The office where I work has a tradition of assigning everyone a new desk each quarter. At first, I was skeptical about this–it has some obvious drawbacks, like the time lost to physically moving all of your stuff four times a year. But one major advantage I’ve found is that it limits my exposure to unhealthy food triggers, at least part of the year.
My first several months here, I sat next to the kitchen. This means that saying no to the catered lunch or platter of brownies wasn’t a one time deal, but something I had to do repeatedly throughout the course of the day. It won’t surprise anyone to learn that my willpower would eventually crumble, usually around 2 or 3 pm after several hours of meetings and mental exertion, and I’d be sitting there with the remains of dessert in my lap feeling bad about the poor choice I’d just made.
Now I sit across the office, too far to go into the kitchen with my headset without losing my phone call. As a result, I am much better at resisting danishes and coffee cakes. For a while, I was able to replace them with M&Ms brought in by a coworker until the next lottery moved our seats away from each other. Now, I am treat-free in the immediate area of my desk.
Thank goodness. I’m eating much better.
In his work on habits, Charles Duhigg notes that a lot of “bad” behaviors result when cues, like a bowl of tasty candy, prompt a behavior, eating it, which leads to a reward, the delicious taste. He uses an example of how he would wander to the kitchen at work each afternoon to eat a cookie and chat with a coworker. Duhigg eventually figured out that the real reward was the chat, not the cookie, and was able to transition the cookie out.
That doesn’t work for me.
The fact is, the candy or cake is the reward I want. I’m putting the brownie in my mouth because I want to taste the freaking brownie and have brownie in my belly.
For me, the key to breaking the habit is removing the cue, or trigger. It’s making sure I don’t see the brownie, or at least that I’m not exposing myself to it over and over during the workday and having to resist it multiple times.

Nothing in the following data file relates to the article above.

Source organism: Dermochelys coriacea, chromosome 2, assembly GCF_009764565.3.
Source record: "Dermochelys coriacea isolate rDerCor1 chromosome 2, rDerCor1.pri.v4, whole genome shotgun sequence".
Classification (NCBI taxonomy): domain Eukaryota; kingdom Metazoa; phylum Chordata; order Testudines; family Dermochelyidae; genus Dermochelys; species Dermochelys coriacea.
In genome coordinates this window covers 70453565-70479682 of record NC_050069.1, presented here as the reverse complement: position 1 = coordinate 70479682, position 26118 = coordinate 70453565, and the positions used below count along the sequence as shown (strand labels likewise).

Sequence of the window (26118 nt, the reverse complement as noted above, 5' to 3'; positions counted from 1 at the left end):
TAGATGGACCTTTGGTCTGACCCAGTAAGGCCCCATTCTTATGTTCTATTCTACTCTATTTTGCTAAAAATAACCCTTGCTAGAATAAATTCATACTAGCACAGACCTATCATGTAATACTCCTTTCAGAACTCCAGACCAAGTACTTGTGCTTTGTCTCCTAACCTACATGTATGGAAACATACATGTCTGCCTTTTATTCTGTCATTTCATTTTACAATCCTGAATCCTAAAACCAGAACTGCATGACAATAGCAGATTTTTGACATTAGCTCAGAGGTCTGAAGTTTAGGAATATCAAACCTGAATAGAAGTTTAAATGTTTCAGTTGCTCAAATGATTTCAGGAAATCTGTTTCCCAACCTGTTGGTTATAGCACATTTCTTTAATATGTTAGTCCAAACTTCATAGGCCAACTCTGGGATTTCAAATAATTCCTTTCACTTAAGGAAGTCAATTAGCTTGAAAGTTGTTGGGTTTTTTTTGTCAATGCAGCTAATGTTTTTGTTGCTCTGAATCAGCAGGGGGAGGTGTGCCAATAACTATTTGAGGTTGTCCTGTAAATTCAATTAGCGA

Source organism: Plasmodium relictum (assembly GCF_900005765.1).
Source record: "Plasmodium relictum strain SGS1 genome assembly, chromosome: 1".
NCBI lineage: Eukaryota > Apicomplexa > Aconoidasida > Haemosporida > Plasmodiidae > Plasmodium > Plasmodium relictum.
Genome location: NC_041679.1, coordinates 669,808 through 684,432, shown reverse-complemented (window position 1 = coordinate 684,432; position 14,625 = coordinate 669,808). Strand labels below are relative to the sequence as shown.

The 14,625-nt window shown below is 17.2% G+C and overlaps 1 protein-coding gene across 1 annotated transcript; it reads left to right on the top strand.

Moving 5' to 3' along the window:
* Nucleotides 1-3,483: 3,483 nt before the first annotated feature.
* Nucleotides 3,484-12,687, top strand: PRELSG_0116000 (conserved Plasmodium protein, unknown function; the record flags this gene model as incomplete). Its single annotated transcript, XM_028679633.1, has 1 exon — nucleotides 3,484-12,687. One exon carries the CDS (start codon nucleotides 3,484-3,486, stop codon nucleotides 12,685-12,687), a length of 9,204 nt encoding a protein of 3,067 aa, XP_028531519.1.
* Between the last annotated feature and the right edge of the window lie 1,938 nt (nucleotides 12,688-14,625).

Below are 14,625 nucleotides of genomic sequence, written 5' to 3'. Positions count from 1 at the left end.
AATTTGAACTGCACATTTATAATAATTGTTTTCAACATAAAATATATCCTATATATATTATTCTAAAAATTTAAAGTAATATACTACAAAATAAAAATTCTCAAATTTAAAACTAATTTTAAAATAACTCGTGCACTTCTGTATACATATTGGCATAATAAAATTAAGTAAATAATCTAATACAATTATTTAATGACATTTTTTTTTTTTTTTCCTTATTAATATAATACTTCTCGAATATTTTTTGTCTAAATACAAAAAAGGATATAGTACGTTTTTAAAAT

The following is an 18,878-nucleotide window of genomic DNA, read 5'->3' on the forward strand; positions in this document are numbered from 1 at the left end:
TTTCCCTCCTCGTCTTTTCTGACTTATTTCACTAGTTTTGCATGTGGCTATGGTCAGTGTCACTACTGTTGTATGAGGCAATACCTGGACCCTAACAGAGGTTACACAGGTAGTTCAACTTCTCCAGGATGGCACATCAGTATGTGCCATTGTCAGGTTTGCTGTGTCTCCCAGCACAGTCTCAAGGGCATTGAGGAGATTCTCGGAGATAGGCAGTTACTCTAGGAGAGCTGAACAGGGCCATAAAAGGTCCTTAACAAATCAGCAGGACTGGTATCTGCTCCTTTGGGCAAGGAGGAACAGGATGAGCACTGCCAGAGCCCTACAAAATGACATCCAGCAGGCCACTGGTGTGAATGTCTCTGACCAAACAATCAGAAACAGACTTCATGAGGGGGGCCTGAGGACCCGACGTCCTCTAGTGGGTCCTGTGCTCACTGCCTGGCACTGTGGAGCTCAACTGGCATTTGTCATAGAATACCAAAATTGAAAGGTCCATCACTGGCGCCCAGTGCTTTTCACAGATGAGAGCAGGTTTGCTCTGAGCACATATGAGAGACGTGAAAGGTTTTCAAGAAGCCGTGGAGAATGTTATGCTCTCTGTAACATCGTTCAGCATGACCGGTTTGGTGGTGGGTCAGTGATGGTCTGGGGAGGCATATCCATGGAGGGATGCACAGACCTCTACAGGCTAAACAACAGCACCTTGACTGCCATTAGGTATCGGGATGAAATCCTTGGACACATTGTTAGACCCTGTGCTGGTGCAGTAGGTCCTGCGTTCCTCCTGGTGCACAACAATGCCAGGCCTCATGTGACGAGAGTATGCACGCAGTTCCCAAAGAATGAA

I’ve seen at least three other perspectives on why trigger removal might work for different types of behavior:
- Gretchen Rubin says she does better at behavior change when she abstains completely from an unwanted behavior rather than moderating it. Her theory is that people have different behavior change styles and may be either an abstainer or a moderator. If you’re curious which one you are, she offers a quiz on her site.
- In the book Scarcity, by Sendhil Mullainathan and Eldar Shafir, the authors point out that when we have a limited resource, we tend to disproportionately focus on that resource. For example, dieters may ruminate on food. Under this framework, you can see why having a rotating set of pastries and snacks might capture my cravings.
- The third explanation has to do with willpower, which has been recast as akin to a muscle in the sense that all people have a limited amount of it which can be increased through exercise and depleted through use. I don’t usually grab a cookie immediately; it’s only after seeing it for several hours, during which I’m also dealing with work tasks, that I finally cave. By 3 pm, I’ve used up a lot of my willpower. Every time I have to say no to the cookie is a dent in my willpower reserve.
My best strategy for avoiding tempting but unhealthy foods is to never expose myself to the trigger in the first place. I don’t buy chips or chocolates. I know that a bag of Cheetos may have 12 servings but only 1 Amy serving, so it stays on the store shelf.
Breaking certain habits means avoiding the cues or triggers for those habits. Which habits have you been able to reshape with this strategy?